Time for a Change of Season
By Monica Van Aken, Ed. D, Head of School
At the heart of an independent school is a “community of learners” who demonstrate a love of life-long learning. As members of this community, the Milwaukee Montessori School faculty remain actively engaged in self-renewal all year long through educational and financial resources committed by the school for professional development. Independent schools are advised to appropriate 1.5% of their operating budgets each year to professional development. At MMS we work hard to do that by allocating money in our operating budget, earmarking donations from our Annual Fund, and securing grants solely for continued staff development.
The benefits of this commitment to faculty learning cannot be underscored. Researchers have found powerful relationships between a professional, growth-focused faculty culture and student performance, satisfaction, and enthusiasm. In fact, studies have shown that professional development may be the single most important determinant of faculty health and the best predictor of student success. Professional development at MMS builds a mission-based and student-focused community founded on principle and directed toward making a difference in the lives of students.
Even during the summer months, our culture of self-improvement can be seen through the significant time spent by teachers and faculty learning cutting-edge processes that ultimately translate into classroom results. This past summer, Sarah Pearce and Sherri Dodd attended the renowned Tablet Institute at Cincinnati Country Day School to learn the latest developments in tablet instruction. Jon Mohr attended the Midwest Volleyball Instructor’s Elite Camp at St. Olaf College in Minnesota for a week to learn coaching techniques from Olympic-level coaches and athletes. Marcy Berenschot and Ron Grennier each spent two weeks in New York City attending Columbia University’s Reading and Writing Institute. Jaime Cieszynski spent a week in Pennsylvania, at Carnegie Mellon University’s Robotics Institute, learning to write programs for the newest line of student robots and Mary Cullen spent five weeks in Mexico immersing herself in academic classes.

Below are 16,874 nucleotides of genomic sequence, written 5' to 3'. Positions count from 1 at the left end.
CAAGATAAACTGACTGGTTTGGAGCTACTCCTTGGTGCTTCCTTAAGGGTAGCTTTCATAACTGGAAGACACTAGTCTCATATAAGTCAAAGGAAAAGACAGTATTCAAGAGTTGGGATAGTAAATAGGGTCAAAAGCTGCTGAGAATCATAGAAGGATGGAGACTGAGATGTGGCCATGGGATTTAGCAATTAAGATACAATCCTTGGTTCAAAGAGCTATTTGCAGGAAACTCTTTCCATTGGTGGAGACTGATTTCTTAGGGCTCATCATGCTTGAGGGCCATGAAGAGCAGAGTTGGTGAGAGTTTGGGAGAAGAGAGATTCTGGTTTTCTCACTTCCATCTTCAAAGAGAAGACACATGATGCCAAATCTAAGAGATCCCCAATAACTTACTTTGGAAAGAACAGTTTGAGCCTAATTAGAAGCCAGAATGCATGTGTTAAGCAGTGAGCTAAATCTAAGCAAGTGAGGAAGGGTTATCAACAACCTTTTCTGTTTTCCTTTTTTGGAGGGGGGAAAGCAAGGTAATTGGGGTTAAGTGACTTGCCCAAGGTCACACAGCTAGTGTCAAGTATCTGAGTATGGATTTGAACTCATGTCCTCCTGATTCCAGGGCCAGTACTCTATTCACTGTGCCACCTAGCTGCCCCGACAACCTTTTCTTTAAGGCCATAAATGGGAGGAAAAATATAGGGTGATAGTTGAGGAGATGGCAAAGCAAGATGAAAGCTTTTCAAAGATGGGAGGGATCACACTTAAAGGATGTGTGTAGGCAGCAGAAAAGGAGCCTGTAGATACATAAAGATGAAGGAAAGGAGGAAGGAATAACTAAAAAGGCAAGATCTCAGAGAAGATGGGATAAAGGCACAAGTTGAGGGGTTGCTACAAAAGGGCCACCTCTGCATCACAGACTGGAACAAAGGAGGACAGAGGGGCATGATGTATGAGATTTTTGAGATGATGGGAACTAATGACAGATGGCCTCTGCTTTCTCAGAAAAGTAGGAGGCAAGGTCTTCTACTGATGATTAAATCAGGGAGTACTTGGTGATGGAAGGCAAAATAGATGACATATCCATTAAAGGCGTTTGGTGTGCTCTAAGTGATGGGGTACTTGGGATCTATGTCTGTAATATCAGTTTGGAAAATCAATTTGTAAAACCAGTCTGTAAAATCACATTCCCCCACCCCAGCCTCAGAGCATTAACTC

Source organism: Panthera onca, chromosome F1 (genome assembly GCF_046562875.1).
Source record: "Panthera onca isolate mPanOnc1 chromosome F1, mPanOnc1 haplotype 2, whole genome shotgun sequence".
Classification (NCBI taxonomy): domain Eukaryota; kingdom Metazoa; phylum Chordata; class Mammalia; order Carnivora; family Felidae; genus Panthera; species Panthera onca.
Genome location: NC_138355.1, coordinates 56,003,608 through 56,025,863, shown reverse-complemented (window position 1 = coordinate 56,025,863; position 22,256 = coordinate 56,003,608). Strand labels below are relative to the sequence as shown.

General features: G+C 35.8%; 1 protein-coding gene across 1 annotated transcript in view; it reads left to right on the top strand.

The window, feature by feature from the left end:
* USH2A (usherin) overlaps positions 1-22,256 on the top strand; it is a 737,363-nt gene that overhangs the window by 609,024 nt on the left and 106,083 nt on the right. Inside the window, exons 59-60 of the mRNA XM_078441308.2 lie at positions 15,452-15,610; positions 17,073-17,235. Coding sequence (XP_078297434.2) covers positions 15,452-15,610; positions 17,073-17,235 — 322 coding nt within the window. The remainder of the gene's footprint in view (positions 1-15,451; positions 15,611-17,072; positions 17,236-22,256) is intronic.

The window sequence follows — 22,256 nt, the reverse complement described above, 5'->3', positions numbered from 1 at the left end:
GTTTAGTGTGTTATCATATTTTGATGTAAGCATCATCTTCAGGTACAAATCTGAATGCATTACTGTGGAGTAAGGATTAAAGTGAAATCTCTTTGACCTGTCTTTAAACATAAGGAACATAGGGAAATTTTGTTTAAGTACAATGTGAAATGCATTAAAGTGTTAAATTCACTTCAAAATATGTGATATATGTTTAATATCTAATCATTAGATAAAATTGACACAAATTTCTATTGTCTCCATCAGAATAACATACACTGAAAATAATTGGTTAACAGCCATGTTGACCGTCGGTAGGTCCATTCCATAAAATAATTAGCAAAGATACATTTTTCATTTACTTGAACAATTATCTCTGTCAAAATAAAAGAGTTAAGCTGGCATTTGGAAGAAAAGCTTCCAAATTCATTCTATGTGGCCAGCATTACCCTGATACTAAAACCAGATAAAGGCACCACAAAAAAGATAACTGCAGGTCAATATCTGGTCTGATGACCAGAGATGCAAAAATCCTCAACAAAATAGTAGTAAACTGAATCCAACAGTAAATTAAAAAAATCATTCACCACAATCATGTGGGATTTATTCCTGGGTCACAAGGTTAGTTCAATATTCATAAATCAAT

These professional development experiences allow faculty to develop new and innovate ways of teaching and engaging students. As a result, teachers are able to bring the skills and knowledge they gain from this devoted learning time back to our students. It is because of their commitment that we are able to expand the MMS learning community to even greater heights.